CASPIAN KANG: Reddit & Internet Integrity
Jay Caspian Kang’s “Should Reddit Be Blamed for the Spreading of a Smear?” is a must-read for anyone who cares about the news, but is especially on-point for bloggers and blog readers. Highly rec’d.
Vegas Isn’t the Only Summer League
Don’t sleep on the Drew League.
Apart from having a really cool name, it also has a very cool vibe: lots of cred among the pros, more street ball than you can shake a stick at, and a really nice website (replete with the cool blog linked in the title).
So if “Vegas, Baby, Vegas” (Vince Vaughn voice) isn’t your speed or just isn’t enough summer hoops for you, go check out the Drew League. You’ll at least get your Summer League mixtape fix, if you’re in withdrawal after watching NBA Draft prospect footage.
Wolves play Phoenix in Vegas Monday at 6:30 PM Eastern.
Bobcats Teaching MKG How to Shoot
Via Matt Moore/CBS Eye On Basketball, the Charlotte Bobcats have hired Mark Price. His job? Teach Michael Kidd-Gilchrist how to shoot a basketball. According to the article, the goal is to blow it up and start from scratch — not just endless repetition with the same crappy form.
Gee, what a novel idea. I really, really hope the Timberwolves are doing something similar with Ricky Rubio’s majorly-flawed jumper.
James Gandolfini Is Dead at 51
On a day separating historic basketball games played by the Spurs and Heat, tragedy struck the arts. James Gandolfini — Tony Soprano — died of an apparent heart attack while traveling in Italy. There are film and television critics that can eulogize “Tony” far better than I, but this event is worth acknowledging here. All sorts of indeterminable debates have played out between The Sopranos, The Wire, and a growing list of premium tv series’ that have pushed the entire genre ahead of film in the two thousand teens.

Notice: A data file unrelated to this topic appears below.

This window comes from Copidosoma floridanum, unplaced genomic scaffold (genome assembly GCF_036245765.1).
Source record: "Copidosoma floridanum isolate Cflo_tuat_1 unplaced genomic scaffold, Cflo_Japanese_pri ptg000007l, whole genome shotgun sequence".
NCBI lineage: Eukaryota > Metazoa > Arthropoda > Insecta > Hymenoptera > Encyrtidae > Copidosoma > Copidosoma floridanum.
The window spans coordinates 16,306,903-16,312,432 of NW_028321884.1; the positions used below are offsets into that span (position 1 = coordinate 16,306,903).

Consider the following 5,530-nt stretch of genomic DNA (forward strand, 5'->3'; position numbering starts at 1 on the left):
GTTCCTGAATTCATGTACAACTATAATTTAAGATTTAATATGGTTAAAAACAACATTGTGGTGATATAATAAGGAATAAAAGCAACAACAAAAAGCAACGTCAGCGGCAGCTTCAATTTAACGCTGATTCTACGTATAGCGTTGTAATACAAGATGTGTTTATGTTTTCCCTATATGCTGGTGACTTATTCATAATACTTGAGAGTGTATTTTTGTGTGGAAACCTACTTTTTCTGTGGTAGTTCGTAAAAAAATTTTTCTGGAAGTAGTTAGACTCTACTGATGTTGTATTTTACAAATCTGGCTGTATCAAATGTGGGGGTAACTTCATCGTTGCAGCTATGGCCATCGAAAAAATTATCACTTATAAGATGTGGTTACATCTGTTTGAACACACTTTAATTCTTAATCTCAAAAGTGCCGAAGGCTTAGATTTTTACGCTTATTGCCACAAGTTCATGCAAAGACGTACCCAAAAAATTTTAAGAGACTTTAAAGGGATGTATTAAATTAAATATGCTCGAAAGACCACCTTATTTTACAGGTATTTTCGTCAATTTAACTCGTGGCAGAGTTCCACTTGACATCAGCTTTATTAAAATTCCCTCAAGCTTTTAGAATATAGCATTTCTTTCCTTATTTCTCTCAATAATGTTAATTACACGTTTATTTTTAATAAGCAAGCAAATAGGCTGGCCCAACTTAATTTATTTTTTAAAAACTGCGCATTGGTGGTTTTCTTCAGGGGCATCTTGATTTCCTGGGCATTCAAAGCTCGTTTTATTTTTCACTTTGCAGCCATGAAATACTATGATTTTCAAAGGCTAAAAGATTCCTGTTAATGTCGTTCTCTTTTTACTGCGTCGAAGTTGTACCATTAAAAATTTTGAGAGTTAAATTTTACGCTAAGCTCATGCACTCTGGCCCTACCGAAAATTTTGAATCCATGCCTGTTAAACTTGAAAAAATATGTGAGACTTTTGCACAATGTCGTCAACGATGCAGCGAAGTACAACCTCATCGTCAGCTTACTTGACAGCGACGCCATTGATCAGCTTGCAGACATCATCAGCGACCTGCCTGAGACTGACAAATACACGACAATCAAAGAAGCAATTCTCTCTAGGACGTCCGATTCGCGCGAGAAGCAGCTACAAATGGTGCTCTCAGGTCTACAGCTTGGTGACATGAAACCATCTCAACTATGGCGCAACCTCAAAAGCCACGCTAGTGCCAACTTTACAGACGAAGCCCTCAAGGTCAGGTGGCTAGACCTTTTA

There is no doubt when the transition began. It began with Gandolfini’s Tony Soprano, the most lovable degenerate that any of us has ever [not] known. [QUASI-SPOILER ALERT] — If you watched The Sopranos, then you know what I mean when I say that the power in Tony’s character was that — by series end — you absolutely cared about his fate even though you had come to completely despise him. The genius of Tony was in the passionate ambivalence of the viewer. Tony wasn’t for reductionists and he wasn’t for the self righteous. He was complex. So was his family. Anytime Carmela felt sorry for her sad state of marital affairs — and it happened a lot, and Tony was always to blame — the context would develop in the form of heated argument. The only thing we became sure of was that life is never simple. Tony delivered that message with his temper, his foul mouth, his shitty grin, his infidelity, his points of loyalty, and his forever unpredictability. I don’t know if The Sopranos is the greatest television series in history, but I know that there has not been another like it, and I know that there has not been another character like Tony. There never will be.
Rest in peace.
timberwolves.com Blog Profile: Punch-Drunk Wolves
Mark Remme and the good folks at the Timberwolves website asked us to participate in their weekly blog-profile series. We appreciate being included and had fun answering the questions.